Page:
He has also made efforts to atone for his misdeeds with the Jewish community, although the French rabbis he first approached shunned him. Through the Anti-Defamation League in New York and Jonathan Newhouse, the CEO of Condé Nast, the publisher of Vogue, Galliano was introduced to the London-based Rabbi Barry Marcus, who has mentored and educated him (and whom Galliano invited to his debut Margiela show back in January 2015).



Some people will never forgive the things he said (“I love Hitler”); others are eager to give him a second chance. When Rosso first offered Galliano the opportunity of a new start at Martin Margiela, the designer refused. He was about take his first steps back into fashion with a three-week “designer in residence” role with his friend Oscar de la Renta, brokered by his great supporter Anna Wintour. The elderly king of American society dressing was dying of cancer and looking for a successor. Many saw this as a trial run, but although Galliano’s work at the house was well received, he returned to Paris.

Rosso kept the conversation going. “Martin created something that is innovative, iconic, unique to this very day,” he says. “We couldn’t think of bringing in just anyone, we needed another strong visionary.” One weekend, he suggested Galliano visit the Margiela headquarters, a crumbling former convent on Rue Saint-Maur. “I walked through those doors and I saw the decayed paint and it had such a soul, and St Joseph’s bells were peeling out,” he says. “Alexi [his boyfriend] must have sensed something. He said, ‘Are you OK?’ I said yes. He said, ‘You are ready, aren’t you,’ and I said, ‘I feel really good here. I feel really good.’ It’s got emotion everywhere. It’s got the fingerprints of time and emotion and dust — all the things I like. Heaven!”

Many in the industry questioned whether Galliano was an appropriate fit for Margiela, where the codes of anonymity run deep. The founder, Martin Margiela, who left the label in 2009, refused to give interviews or be photographed. But Margiela gave Galliano his blessing. Their paths had crossed several times during Galliano’s career. They both partied at Taboo, the infamous 1980s club, and when Galliano first showed his eponymous brand in Paris, Margiela lent him a salon at the back of his building. “But he was so paranoid, he taped up all around the door and keyhole so I couldn’t look into his studio to copy,” Galliano says. “The queue for fittings was major. You’d have all these intellectual girls on one side of the stairs, and Christy, Naomi and Linda on the other queuing up for you know who.”



They met up again shortly after Galliano got the job. “He came to tea. I’d forgotten all the questions I wanted to ask.” Instead the pair talked for hours. Margiela shared his love of 17th century literature, 18th century costume and kitsch. “At the end he said, ‘John, take what you will from the DNA of the house, protect yourself and then make it your own.’”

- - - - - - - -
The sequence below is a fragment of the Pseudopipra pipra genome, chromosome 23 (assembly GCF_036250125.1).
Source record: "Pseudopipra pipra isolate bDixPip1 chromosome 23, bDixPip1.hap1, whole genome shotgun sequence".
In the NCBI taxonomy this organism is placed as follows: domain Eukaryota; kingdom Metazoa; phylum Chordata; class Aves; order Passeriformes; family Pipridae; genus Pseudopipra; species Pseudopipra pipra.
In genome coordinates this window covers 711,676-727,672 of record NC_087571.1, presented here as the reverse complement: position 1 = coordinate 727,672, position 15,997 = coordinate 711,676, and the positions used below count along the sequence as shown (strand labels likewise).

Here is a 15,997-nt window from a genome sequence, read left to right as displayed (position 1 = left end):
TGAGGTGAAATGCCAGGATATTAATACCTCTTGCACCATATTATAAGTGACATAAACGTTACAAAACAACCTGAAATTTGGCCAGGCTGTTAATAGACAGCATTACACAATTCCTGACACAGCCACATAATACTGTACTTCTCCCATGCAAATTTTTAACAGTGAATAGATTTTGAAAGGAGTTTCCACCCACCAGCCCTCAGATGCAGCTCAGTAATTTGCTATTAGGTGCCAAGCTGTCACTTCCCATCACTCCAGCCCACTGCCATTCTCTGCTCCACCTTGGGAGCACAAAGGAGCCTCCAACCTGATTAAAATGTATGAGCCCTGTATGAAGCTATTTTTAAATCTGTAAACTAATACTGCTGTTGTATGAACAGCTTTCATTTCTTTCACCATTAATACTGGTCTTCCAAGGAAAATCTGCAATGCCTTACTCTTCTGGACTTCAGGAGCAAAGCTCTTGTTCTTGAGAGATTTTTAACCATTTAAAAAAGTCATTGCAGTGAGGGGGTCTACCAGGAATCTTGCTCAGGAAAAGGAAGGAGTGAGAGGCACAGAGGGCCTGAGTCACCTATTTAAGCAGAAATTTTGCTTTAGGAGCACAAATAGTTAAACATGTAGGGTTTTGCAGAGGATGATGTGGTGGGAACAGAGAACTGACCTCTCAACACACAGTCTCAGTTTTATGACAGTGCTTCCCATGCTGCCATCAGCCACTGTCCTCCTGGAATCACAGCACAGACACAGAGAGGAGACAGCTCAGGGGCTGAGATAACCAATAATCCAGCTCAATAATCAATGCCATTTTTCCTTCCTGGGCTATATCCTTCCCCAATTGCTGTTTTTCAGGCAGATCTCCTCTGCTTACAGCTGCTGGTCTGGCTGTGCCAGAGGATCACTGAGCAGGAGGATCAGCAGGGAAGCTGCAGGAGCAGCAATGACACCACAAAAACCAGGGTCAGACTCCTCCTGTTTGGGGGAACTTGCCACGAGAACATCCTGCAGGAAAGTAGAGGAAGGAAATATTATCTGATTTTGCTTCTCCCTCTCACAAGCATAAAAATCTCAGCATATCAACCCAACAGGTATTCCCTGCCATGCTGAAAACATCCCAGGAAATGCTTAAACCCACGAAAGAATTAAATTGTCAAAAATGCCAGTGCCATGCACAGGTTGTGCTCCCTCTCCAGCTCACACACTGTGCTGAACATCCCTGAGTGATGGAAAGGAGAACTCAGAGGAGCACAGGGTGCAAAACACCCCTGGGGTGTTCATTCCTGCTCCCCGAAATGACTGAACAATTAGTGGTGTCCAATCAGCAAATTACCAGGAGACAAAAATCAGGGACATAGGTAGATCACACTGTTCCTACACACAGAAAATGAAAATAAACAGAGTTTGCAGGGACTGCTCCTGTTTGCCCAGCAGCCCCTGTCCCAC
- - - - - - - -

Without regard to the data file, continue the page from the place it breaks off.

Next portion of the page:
Now, just like Margiela himself, Galliano doesn’t come out at the end of his shows and rarely speaks to the press. “I want to put the focus on the clothes,” he says. Also like his predecessor, he’s obsessed with linings and the insides of garments, making coats that can hang off the shoulders with straps to show the inner workings. The new bag he has created for the house even comes with a detachable lining that can be used on its own. He’s raving about a new wool that he can cut on the bias for daywear as opposed to the slinky robe sirene he was so well known for. He’s resisted doing too many of those for Margiela, even though his couture clients beg him to, because, he whispers, they’re “too John Galliano”.



He hasn’t changed his methods. Just as he did at Dior, he uses the couture atelier as a design lab to create new lines, silhouettes and volumes that then trickle down to the ready-to-wear. “It’s always been driven by an emotion,” he says of his approach. “I’ve always been inspired by periods of history. It might not be as relevant today, but it’s that backstage thing of trying to understand how things were put together and how they could possibly be put together for the future, for tomorrow.” He still researches each collection with academic rigour, but no longer wants to tell the fantastical stories he once did about his clothes (Princess Lucretia escaping the castle to go on a journey of discovery, for example). “I thought long and hard about it. When I was putting those stories out there, they didn’t exactly help portray a sane image of myself,” he says, breaking into his characterful laugh.

“People want authenticity, whether that is an emotion of cut or drape, or how clothes are put together. It’s just what I feel.” Luxury, he says, is having the time to lie in the bath. His young interns are interested in sustainability and Galliano admires the founder of Patagonia, who called for people to stop buying his products. “There’s more soul-searching in fashion now.” He knows all about that.